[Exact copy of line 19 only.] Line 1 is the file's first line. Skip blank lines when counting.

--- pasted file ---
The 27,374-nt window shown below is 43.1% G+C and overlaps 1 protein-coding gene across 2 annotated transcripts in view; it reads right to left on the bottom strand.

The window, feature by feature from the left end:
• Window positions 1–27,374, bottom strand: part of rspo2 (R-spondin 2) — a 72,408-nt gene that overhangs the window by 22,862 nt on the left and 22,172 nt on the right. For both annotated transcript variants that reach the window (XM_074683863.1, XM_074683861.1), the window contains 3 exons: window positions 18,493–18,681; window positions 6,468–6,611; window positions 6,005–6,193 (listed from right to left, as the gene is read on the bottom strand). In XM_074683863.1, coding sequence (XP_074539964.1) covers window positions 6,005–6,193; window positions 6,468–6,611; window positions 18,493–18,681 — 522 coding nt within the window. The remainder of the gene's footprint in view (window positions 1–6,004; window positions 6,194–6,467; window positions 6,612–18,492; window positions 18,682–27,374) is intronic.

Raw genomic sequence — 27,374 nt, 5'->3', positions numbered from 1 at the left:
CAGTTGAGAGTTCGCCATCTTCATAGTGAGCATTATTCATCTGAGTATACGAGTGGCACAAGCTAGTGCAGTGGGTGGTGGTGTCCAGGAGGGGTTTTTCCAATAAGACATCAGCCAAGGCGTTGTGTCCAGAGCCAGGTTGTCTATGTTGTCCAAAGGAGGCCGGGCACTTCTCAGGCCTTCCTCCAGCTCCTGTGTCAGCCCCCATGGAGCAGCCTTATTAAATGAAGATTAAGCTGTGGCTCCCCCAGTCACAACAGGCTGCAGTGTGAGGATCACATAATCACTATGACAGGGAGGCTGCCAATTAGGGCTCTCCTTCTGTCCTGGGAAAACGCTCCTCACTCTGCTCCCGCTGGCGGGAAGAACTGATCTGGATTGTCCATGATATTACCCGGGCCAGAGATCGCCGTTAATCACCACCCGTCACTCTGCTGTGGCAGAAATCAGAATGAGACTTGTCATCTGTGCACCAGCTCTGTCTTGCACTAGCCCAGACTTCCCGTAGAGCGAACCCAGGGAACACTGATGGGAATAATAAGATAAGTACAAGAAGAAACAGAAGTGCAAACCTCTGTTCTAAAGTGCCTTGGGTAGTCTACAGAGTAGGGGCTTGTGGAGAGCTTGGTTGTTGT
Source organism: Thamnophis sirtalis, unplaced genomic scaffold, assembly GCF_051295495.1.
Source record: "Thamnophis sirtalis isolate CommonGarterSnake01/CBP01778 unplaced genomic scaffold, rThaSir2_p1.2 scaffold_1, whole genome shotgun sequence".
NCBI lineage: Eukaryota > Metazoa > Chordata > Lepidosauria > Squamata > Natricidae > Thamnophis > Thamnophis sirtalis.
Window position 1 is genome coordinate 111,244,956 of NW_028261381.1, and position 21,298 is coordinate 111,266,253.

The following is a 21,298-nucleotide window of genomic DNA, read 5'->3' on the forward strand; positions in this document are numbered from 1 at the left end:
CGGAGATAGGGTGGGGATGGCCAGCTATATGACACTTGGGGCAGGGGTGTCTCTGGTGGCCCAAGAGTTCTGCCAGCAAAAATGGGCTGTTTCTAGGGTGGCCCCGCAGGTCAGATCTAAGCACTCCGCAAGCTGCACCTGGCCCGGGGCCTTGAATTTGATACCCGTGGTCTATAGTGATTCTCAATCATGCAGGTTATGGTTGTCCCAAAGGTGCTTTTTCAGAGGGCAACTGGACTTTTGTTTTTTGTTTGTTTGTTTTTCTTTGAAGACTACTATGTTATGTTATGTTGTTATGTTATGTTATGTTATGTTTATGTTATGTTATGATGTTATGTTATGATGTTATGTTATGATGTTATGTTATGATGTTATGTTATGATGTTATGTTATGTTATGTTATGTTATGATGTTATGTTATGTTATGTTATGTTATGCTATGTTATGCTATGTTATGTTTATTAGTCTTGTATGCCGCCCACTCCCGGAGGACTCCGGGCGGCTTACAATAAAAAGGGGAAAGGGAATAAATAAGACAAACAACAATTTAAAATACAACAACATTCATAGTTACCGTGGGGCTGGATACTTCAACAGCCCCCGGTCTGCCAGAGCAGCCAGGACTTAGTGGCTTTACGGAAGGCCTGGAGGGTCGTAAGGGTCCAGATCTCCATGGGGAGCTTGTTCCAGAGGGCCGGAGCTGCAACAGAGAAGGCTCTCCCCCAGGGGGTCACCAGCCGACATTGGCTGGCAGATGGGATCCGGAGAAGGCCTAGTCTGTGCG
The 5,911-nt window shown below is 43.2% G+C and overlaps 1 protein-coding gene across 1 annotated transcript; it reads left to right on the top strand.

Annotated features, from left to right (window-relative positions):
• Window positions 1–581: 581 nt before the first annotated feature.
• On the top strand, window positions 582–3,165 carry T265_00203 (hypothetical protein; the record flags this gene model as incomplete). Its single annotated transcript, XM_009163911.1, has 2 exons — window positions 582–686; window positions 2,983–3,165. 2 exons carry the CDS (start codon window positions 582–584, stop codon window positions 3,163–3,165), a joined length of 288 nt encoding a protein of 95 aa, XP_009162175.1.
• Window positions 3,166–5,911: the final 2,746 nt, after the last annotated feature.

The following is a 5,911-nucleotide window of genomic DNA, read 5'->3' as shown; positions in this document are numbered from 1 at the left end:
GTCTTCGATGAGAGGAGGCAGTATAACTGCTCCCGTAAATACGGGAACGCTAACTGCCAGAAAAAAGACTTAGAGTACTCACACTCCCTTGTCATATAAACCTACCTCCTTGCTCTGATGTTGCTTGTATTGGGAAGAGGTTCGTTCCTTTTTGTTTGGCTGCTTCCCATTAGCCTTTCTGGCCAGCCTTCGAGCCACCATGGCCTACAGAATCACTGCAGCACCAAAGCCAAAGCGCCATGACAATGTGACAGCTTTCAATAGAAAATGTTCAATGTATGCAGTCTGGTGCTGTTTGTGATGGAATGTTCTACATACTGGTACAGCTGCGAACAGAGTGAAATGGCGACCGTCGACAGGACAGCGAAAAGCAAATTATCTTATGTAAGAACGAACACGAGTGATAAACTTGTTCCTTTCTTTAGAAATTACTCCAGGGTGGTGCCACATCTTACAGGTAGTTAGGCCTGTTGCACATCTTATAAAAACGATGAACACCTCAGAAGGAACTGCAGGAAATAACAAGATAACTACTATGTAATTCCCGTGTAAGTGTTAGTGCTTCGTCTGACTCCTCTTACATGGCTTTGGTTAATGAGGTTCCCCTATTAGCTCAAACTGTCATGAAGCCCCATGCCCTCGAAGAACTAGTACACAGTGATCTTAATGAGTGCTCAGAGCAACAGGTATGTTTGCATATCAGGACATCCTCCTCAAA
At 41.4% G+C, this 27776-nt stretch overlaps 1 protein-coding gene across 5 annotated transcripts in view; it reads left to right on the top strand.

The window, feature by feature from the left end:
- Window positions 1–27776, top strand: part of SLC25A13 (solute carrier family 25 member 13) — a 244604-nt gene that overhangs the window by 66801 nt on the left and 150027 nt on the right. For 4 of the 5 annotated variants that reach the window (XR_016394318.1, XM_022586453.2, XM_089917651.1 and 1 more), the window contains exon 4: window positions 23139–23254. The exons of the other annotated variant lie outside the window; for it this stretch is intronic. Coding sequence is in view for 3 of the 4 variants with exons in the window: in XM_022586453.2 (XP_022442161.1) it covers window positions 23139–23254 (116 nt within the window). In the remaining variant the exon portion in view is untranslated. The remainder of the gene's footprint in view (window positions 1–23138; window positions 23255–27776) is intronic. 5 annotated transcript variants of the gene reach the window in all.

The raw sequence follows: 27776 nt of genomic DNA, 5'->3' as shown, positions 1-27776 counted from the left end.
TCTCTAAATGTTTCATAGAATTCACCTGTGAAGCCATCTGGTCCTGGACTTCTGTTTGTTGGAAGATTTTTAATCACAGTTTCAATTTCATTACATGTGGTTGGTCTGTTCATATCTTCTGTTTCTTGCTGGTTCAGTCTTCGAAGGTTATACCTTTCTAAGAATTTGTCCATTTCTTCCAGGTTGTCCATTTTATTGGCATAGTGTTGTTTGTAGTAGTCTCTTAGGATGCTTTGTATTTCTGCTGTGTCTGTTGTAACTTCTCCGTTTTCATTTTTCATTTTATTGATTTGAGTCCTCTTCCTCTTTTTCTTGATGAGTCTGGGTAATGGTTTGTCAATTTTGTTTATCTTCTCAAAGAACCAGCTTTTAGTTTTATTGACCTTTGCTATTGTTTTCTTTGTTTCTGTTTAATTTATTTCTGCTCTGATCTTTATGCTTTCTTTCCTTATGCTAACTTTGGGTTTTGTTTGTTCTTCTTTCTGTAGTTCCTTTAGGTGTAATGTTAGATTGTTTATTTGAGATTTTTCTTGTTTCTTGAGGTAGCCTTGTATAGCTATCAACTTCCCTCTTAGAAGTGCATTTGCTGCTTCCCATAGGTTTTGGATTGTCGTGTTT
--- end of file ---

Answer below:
At 41.4% G+C, this 27776-nt stretch overlaps 1 protein-coding gene across 5 annotated transcripts in view; it reads left to right on the top strand.